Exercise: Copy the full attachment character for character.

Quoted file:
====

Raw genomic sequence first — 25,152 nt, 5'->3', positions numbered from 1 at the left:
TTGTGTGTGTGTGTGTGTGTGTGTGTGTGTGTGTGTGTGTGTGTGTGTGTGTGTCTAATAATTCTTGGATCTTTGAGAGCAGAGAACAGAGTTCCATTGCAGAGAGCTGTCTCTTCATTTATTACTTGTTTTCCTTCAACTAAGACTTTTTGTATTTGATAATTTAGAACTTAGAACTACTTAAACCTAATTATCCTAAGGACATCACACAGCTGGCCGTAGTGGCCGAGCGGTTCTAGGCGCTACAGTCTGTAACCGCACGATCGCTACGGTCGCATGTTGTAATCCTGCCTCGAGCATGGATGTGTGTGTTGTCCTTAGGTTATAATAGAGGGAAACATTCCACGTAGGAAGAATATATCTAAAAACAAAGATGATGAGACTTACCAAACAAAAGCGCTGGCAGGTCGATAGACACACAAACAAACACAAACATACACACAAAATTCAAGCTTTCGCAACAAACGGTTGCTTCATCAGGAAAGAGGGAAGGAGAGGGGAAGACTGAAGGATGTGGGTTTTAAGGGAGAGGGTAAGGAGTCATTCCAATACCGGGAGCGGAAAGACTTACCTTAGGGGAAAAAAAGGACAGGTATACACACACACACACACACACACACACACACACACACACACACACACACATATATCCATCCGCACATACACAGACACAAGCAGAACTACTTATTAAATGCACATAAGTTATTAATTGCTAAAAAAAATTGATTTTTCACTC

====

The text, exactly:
Raw genomic sequence first — 25,152 nt, 5'->3', positions numbered from 1 at the left:
TTGTGTGTGTGTGTGTGTGTGTGTGTGTGTGTGTGTGTGTGTGTGTGTGTGTGTCTAATAATTCTTGGATCTTTGAGAGCAGAGAACAGAGTTCCATTGCAGAGAGCTGTCTCTTCATTTATTACTTGTTTTCCTTCAACTAAGACTTTTTGTATTTGATAATTTAGAACTTAGAACTACTTAAACCTAATTATCCTAAGGACATCACACAGCTGGCCGTAGTGGCCGAGCGGTTCTAGGCGCTACAGTCTGTAACCGCACGATCGCTACGGTCGCATGTTGTAATCCTGCCTCGAGCATGGATGTGTGTGTTGTCCTTAGGTTATAATAGAGGGAAACATTCCACGTAGGAAGAATATATCTAAAAACAAAGATGATGAGACTTACCAAACAAAAGCGCTGGCAGGTCGATAGACACACAAACAAACACAAACATACACACAAAATTCAAGCTTTCGCAACAAACGGTTGCTTCATCAGGAAAGAGGGAAGGAGAGGGGAAGACTGAAGGATGTGGGTTTTAAGGGAGAGGGTAAGGAGTCATTCCAATACCGGGAGCGGAAAGACTTACCTTAGGGGAAAAAAAGGACAGGTATACACACACACACACACACACACACACACACACACACACACACACACACATATATCCATCCGCACATACACAGACACAAGCAGAACTACTTATTAAATGCACATAAGTTATTAATTGCTAAAAAAAATTGATTTTTCACTC